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Cheap Amusements: Working Women and Leisure in Turn-of-the-Century New York Paperback – 31 Jan 1985

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Product details

  • Paperback: 288 pages
  • Publisher: Temple University Press,U.S.; Reprint edition (31 Jan. 1985)
  • Language: English
  • ISBN-10: 0877225001
  • ISBN-13: 978-0877225003
  • Product Dimensions: 12.7 x 1.8 x 20.3 cm
  • Average Customer Review: 5.0 out of 5 stars  See all reviews (1 customer review)
  • Amazon Bestsellers Rank: 1,573,853 in Books (See Top 100 in Books)
  • See Complete Table of Contents

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Product Description


"Peiss has made a major contribution to feminist helping to restore working-class women to history." --International Journal of the History of Sport "In her beautifully written, meticulously documented, and precisely argued study, [the author] describes in detail how young working women spent their free time and money." --David Nasaw, dissent "The author is at her best in her 'case studies' of the evolving patterns of activity, socialization, and culture in those dance halls, amusement parks, and motion picture theaters." --Susan Esterbrook Kennedy, The Journal of American History "Cheap Amusements take[s] us beyond the flat stereotypes of 19th-century poor and laboring women... Peiss' extensive research provides us with a wealth of details about amusements parks, early silent-movie plots, and dance styles in the working-class dance palaces of the city. She traces the development of Coney Island from a male-recreation bastion of gambling houses, saloons, and brothels to a mixed-sex resort of concert halls, dance pavilions, and variety shows where women occupied the audience as well as the stage... Peiss places prostitution within the context of a range of exchanges between women and men...[which] gave women access to more of the world than their wages alone could bring them, but they also enforced their dependency and rendered them vulnerable to coercion and exploitation." --Lisa Duggan, Ms. Magazine

About the Author

Kathy Peiss is Associate Professor of History and Women's Studies at the University of Massachusetts at Amherst.

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Most Helpful Customer Reviews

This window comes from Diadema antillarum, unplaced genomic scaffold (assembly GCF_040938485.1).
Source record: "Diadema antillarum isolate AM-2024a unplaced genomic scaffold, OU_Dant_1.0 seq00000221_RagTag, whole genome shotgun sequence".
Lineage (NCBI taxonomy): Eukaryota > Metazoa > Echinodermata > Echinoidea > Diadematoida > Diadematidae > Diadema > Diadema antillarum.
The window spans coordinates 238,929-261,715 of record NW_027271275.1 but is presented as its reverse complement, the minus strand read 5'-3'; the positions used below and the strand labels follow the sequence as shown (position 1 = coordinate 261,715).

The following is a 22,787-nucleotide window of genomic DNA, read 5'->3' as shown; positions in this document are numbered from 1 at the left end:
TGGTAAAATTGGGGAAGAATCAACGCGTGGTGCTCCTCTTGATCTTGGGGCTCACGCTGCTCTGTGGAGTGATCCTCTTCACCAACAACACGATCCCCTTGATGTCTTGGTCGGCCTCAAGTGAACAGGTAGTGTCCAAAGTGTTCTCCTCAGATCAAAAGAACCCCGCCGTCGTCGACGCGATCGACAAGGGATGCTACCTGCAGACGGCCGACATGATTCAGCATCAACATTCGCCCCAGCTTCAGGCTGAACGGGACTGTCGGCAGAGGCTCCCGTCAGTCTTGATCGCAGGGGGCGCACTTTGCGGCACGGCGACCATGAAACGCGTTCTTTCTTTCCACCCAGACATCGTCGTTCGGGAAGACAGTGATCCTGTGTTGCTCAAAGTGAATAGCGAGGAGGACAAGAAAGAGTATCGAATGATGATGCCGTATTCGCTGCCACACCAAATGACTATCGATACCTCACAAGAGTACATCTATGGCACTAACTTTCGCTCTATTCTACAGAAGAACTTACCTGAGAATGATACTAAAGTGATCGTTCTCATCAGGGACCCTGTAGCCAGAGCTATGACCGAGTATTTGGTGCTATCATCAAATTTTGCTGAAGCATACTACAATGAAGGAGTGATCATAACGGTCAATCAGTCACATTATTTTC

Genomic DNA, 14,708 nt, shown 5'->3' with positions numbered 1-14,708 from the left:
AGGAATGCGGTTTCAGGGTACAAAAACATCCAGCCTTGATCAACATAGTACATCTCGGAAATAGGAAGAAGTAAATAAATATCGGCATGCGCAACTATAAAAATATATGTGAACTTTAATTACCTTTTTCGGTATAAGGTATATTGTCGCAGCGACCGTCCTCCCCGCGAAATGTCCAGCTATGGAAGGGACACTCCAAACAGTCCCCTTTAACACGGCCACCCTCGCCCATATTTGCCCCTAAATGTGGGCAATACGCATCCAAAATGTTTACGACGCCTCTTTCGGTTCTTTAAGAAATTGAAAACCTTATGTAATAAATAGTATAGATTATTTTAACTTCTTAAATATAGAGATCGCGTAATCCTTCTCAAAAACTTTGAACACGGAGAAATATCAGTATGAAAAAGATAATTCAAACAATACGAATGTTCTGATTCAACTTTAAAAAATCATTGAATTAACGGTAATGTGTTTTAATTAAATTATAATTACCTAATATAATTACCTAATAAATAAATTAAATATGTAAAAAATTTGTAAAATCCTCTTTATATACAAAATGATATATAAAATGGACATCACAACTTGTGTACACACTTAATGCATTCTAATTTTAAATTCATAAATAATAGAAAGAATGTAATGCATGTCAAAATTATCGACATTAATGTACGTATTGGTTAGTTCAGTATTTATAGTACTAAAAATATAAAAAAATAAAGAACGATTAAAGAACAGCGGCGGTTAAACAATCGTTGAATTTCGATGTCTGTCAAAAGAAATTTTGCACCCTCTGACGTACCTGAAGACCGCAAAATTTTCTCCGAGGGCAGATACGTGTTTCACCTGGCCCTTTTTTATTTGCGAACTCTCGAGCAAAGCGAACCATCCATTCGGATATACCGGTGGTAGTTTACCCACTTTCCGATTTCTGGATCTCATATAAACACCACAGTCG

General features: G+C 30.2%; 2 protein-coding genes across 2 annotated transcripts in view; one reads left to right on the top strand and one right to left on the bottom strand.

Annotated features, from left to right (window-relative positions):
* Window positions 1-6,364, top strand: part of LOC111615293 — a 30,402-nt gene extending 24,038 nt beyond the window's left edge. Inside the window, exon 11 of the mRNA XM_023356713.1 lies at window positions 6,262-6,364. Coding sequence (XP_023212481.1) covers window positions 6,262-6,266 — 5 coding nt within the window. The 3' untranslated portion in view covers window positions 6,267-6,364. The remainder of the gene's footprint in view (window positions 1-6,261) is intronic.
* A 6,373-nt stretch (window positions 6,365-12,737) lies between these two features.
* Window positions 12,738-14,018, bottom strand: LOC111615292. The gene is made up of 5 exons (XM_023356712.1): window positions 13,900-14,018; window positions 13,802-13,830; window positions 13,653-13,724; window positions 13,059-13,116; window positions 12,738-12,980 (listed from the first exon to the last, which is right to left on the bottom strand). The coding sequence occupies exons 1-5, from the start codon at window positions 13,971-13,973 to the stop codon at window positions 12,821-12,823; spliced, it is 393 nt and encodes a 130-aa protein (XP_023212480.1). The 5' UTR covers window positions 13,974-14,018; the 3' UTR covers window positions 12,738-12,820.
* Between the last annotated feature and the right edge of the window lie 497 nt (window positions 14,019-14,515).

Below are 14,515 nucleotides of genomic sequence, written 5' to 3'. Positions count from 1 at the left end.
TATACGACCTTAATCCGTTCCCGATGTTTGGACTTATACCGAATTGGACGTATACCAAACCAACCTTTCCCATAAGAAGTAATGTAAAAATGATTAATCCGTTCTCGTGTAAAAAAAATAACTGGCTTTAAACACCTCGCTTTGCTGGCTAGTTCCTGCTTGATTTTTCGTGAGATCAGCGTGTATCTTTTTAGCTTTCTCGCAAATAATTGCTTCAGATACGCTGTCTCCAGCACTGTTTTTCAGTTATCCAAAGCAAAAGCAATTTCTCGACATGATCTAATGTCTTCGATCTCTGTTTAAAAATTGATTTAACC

By A Customer on 10 Dec. 1998
Format: Paperback
Better and more interesting than you would think. Peiss delves into the leisure time of young, working women in the industrial age. Definately worth your time.
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Most Helpful Customer Reviews on (beta) 11 reviews
24 of 25 people found the following review helpful
Women's Appropriation of Leisure 9 Dec. 2001
By Tanja M. Laden - Published on
Format: Hardcover
Peiss begins her argument by explaining the relationship of industrial capitalism to wage labor in creating class-conscious leisure arenas, literally recalling Roy Rosenzweig's study. Peiss's distinction lies in "this conception of leisure did not develop historically in the same way for both sexes." (Peiss, 4). Sexual division ultimately shaped and confined women's leisure to their homes. Thus, the typical wage-earning females in pursuit of leisure were young and single. Their youth and marriage status turned their attentions from the leisurely pursuits of Rosenzweig's working men but to dance halls, amusement parks, and movie theatres.
The emerging youth-oriented forms of recreation could not be ignored by the commercial industry, which viewed female participation as lucrative. In addition, these commercialized forms of amusement fostered a heterosocial culture that eventually brought new meanings and restriction to same-sex gender friendships. Rather than stand by and chronicle these changes in leisure for working-class women, Peiss makes the bold argument that these women were actual agents in shaping the nature of their leisure, and Peiss proves again and again to be correct. Even more impressive is her claim that the majority of these women were immigrants or second-generation immigrants (Peiss, 56-88). In examining the actual amusements of working-class women--dance halls, excursions, amusement parks, and the movies, Peiss illustrates vividly how women had a place in the architecture of their own leisure.
It is Peiss's conclusion that women's suffrage and the growth of women in the public sphere "infectiously appealed to other middle-class women who were less politicized. Dancing sensual dances, attending cabarets and nightclubs, living as "bachelor girls" in apartment houses, these women expressed a new-found sense of freedom and possibility." (Peiss, 185). Interestingly, the phenomena of entertainment for working-class women eventually made its way to the middle-class, though the "cheap" amusements deliberately shed their vulgarity for the more formal tastes of the middle-class. Although the adventures of the single working-class woman often ceased with marriage, their new leisure pursuits would only grow with consumerism.